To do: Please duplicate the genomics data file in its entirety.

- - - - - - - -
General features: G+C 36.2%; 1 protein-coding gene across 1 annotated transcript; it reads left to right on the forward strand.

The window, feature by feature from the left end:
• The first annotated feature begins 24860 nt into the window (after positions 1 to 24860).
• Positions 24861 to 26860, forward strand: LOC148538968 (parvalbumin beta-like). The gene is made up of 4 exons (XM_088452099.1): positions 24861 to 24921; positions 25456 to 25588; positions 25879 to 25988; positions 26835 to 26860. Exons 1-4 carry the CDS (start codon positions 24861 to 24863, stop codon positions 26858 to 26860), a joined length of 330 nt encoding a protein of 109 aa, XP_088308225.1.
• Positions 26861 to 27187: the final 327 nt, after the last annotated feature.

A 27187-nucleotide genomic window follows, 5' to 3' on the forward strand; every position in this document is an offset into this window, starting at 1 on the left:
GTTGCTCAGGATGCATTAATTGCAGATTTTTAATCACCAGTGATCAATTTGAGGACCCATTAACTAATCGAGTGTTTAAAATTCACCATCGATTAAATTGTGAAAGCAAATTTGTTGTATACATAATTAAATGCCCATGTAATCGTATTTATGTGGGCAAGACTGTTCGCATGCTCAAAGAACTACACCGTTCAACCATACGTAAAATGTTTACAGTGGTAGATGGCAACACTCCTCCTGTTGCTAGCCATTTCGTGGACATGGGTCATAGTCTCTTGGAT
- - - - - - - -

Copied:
General features: G+C 36.2%; 1 protein-coding gene across 1 annotated transcript; it reads left to right on the forward strand.

The window, feature by feature from the left end:
• The first annotated feature begins 24860 nt into the window (after positions 1 to 24860).
• Positions 24861 to 26860, forward strand: LOC148538968 (parvalbumin beta-like). The gene is made up of 4 exons (XM_088452099.1): positions 24861 to 24921; positions 25456 to 25588; positions 25879 to 25988; positions 26835 to 26860. Exons 1-4 carry the CDS (start codon positions 24861 to 24863, stop codon positions 26858 to 26860), a joined length of 330 nt encoding a protein of 109 aa, XP_088308225.1.
• Positions 26861 to 27187: the final 327 nt, after the last annotated feature.

A 27187-nucleotide genomic window follows, 5' to 3' on the forward strand; every position in this document is an offset into this window, starting at 1 on the left:
GTTGCTCAGGATGCATTAATTGCAGATTTTTAATCACCAGTGATCAATTTGAGGACCCATTAACTAATCGAGTGTTTAAAATTCACCATCGATTAAATTGTGAAAGCAAATTTGTTGTATACATAATTAAATGCCCATGTAATCGTATTTATGTGGGCAAGACTGTTCGCATGCTCAAAGAACTACACCGTTCAACCATACGTAAAATGTTTACAGTGGTAGATGGCAACACTCCTCCTGTTGCTAGCCATTTCGTGGACATGGGTCATAGTCTCTTGGAT